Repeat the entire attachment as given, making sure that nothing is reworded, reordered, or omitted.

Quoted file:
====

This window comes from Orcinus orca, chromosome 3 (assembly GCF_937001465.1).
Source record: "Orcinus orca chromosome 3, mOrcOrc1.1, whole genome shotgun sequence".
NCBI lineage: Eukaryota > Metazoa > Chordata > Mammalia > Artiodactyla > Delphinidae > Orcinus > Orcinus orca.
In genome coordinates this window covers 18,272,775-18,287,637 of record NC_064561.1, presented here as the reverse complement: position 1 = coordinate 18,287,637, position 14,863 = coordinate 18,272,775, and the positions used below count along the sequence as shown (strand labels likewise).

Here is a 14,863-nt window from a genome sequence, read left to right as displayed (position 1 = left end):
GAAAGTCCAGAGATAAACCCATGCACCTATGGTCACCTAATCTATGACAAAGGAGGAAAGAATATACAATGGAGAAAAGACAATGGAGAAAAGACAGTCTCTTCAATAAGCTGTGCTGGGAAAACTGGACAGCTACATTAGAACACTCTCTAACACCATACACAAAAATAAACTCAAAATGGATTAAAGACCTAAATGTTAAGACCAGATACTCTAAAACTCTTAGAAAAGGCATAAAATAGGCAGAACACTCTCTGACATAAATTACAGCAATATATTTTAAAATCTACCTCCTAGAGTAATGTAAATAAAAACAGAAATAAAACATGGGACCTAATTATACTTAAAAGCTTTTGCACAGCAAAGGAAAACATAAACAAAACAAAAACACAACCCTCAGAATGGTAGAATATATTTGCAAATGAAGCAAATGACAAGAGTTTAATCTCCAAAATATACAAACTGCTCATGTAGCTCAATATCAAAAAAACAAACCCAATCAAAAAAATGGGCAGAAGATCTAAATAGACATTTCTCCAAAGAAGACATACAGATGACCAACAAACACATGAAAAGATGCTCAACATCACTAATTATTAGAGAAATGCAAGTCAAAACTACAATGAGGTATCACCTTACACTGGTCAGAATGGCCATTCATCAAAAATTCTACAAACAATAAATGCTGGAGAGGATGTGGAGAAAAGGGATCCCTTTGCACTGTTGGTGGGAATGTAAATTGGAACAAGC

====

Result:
This window comes from Orcinus orca, chromosome 3 (assembly GCF_937001465.1).
Source record: "Orcinus orca chromosome 3, mOrcOrc1.1, whole genome shotgun sequence".
NCBI lineage: Eukaryota > Metazoa > Chordata > Mammalia > Artiodactyla > Delphinidae > Orcinus > Orcinus orca.
In genome coordinates this window covers 18,272,775-18,287,637 of record NC_064561.1, presented here as the reverse complement: position 1 = coordinate 18,287,637, position 14,863 = coordinate 18,272,775, and the positions used below count along the sequence as shown (strand labels likewise).

Here is a 14,863-nt window from a genome sequence, read left to right as displayed (position 1 = left end):
GAAAGTCCAGAGATAAACCCATGCACCTATGGTCACCTAATCTATGACAAAGGAGGAAAGAATATACAATGGAGAAAAGACAATGGAGAAAAGACAGTCTCTTCAATAAGCTGTGCTGGGAAAACTGGACAGCTACATTAGAACACTCTCTAACACCATACACAAAAATAAACTCAAAATGGATTAAAGACCTAAATGTTAAGACCAGATACTCTAAAACTCTTAGAAAAGGCATAAAATAGGCAGAACACTCTCTGACATAAATTACAGCAATATATTTTAAAATCTACCTCCTAGAGTAATGTAAATAAAAACAGAAATAAAACATGGGACCTAATTATACTTAAAAGCTTTTGCACAGCAAAGGAAAACATAAACAAAACAAAAACACAACCCTCAGAATGGTAGAATATATTTGCAAATGAAGCAAATGACAAGAGTTTAATCTCCAAAATATACAAACTGCTCATGTAGCTCAATATCAAAAAAACAAACCCAATCAAAAAAATGGGCAGAAGATCTAAATAGACATTTCTCCAAAGAAGACATACAGATGACCAACAAACACATGAAAAGATGCTCAACATCACTAATTATTAGAGAAATGCAAGTCAAAACTACAATGAGGTATCACCTTACACTGGTCAGAATGGCCATTCATCAAAAATTCTACAAACAATAAATGCTGGAGAGGATGTGGAGAAAAGGGATCCCTTTGCACTGTTGGTGGGAATGTAAATTGGAACAAGC